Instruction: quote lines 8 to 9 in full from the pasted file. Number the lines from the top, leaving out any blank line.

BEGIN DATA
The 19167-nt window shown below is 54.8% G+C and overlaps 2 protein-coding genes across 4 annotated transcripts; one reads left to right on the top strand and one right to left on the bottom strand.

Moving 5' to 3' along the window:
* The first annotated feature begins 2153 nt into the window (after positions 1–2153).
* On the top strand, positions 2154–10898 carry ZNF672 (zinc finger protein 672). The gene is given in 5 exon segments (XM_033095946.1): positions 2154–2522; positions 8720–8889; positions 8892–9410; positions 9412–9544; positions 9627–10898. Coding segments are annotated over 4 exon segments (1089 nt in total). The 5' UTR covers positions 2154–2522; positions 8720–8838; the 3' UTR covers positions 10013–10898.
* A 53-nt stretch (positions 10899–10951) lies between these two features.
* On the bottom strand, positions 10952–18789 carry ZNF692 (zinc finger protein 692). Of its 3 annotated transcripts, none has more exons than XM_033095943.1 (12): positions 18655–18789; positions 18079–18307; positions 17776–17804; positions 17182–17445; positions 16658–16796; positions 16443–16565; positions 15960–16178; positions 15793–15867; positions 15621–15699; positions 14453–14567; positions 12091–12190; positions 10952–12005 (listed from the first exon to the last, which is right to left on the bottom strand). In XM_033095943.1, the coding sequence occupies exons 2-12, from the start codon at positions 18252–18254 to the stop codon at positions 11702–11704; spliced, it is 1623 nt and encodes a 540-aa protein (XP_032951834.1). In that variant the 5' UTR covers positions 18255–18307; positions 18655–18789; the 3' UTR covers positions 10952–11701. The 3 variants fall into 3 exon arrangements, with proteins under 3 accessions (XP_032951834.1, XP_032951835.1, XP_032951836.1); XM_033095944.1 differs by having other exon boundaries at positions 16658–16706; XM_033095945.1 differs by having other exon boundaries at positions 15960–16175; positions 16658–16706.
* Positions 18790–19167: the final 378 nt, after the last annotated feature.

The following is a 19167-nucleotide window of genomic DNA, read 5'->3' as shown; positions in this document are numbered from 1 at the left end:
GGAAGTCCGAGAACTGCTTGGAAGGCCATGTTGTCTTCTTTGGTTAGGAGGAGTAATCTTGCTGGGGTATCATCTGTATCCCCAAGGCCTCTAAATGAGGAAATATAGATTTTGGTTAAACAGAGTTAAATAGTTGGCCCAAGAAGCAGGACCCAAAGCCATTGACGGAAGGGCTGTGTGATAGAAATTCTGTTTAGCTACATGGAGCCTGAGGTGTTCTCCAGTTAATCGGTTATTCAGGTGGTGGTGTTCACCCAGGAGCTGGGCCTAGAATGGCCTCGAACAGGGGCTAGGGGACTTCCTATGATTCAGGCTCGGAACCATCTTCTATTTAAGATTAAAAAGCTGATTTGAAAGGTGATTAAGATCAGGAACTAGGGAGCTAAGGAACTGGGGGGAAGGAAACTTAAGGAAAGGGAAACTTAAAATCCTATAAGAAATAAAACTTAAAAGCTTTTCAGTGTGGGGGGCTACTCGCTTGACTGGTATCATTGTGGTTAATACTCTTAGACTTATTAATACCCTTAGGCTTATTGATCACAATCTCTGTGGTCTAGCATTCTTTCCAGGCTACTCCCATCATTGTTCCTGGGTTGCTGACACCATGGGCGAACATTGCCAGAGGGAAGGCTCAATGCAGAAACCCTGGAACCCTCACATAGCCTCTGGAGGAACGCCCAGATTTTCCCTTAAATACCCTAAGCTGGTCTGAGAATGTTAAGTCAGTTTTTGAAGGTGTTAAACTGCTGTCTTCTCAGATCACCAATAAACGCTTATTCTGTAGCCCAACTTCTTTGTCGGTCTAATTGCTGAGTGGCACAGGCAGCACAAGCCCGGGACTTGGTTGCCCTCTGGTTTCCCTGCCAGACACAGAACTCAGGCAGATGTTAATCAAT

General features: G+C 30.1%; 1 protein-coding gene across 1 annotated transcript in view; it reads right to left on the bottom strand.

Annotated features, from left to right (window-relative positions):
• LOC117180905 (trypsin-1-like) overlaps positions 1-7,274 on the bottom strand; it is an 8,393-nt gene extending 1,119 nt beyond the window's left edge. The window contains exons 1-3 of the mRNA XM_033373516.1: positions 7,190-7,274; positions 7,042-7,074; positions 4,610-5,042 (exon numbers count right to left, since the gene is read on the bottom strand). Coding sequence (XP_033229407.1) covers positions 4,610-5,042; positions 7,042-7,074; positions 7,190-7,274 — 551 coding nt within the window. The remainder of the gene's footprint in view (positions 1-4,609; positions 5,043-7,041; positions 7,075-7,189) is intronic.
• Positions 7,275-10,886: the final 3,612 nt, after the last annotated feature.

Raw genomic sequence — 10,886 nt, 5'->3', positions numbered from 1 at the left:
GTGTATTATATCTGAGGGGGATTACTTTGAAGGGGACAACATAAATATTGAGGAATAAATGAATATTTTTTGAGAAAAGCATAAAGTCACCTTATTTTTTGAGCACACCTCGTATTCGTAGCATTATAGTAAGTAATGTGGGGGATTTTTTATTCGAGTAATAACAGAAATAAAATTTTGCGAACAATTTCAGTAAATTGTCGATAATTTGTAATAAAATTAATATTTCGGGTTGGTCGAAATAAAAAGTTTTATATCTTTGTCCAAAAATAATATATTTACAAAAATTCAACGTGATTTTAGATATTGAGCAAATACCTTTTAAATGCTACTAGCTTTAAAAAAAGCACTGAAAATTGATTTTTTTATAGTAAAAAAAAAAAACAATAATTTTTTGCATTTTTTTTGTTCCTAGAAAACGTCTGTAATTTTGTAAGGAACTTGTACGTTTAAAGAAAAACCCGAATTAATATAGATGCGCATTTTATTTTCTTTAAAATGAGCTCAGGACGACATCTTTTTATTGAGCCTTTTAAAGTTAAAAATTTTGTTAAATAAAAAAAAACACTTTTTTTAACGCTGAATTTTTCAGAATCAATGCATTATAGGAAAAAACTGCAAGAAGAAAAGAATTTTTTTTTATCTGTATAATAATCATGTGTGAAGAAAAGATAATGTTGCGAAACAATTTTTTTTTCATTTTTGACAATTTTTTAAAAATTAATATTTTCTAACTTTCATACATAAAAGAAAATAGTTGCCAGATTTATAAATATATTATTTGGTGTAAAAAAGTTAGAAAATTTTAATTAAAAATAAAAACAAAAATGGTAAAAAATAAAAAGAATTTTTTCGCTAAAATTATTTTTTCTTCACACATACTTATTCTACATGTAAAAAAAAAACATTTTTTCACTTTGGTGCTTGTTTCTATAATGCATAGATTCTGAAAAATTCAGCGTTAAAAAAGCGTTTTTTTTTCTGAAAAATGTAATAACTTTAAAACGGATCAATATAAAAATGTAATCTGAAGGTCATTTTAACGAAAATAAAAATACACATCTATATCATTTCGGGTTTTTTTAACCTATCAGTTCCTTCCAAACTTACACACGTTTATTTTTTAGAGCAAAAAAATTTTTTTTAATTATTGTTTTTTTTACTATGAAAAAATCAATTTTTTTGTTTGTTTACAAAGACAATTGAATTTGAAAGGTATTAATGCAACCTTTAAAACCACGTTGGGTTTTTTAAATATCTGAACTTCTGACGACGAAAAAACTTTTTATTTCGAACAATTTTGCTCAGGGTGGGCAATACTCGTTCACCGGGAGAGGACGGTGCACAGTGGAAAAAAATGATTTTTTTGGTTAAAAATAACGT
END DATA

The following is a 19167-nucleotide window of genomic DNA, read 5'->3' as shown; positions in this document are numbered from 1 at the left end:
GGAAGTCCGAGAACTGCTTGGAAGGCCATGTTGTCTTCTTTGGTTAGGAGGAGTAATCTTGCTGGGGTATCATCTGTATCCCCAAGGCCTCTAAATGAGGAAATATAGATTTTGGTTAAACAGAGTTAAATAGTTGGCCCAAGAAGCAGGACCCAAAGCCATTGACGGAAGGGCTGTGTGATAGAAATTCTGTTTAGCTACATGGAGCCTGAGGTGTTCTCCAGTTAATCGGTTATTCAGGTGGTGGTGTTCACCCAGGAGCTGGGCCTAGAATGGCCTCGAACAGGGGCTAGGGGACTTCCTATGATTCAGGCTCGGAACCATCTTCTATTTAAGATTAAAAAGCTGATTTGAAAGGTGATTAAGATCAGGAACTAGGGAGCTAAGGAACTGGGGGGAAGGAAACTTAAGGAAAGGGAAACTTAAAATCCTATAAGAAATAAAACTTAAAAGCTTTTCAGTGTGGGGGGCTACTCGCTTGACTGGTATCATTGTGGTTAATACTCTTAGACTTATTAATACCCTTAGGCTTATTGATCACAATCTCTGTGGTCTAGCATTCTTTCCAGGCTACTCCCATCATTGTTCCTGGGTTGCTGACACCATGGGCGAACATTGCCAGAGGGAAGGCTCAATGCAGAAACCCTGGAACCCTCACATAGCCTCTGGAGGAACGCCCAGATTTTCCCTTAAATACCCTAAGCTGGTCTGAGAATGTTAAGTCAGTTTTTGAAGGTGTTAAACTGCTGTCTTCTCAGATCACCAATAAACGCTTATTCTGTAGCCCAACTTCTTTGTCGGTCTAATTGCTGAGTGGCACAGGCAGCACAAGCCCGGGACTTGGTTGCCCTCTGGTTTCCCTGCCAGACACAGAACTCAGGCAGATGTTAATCAAT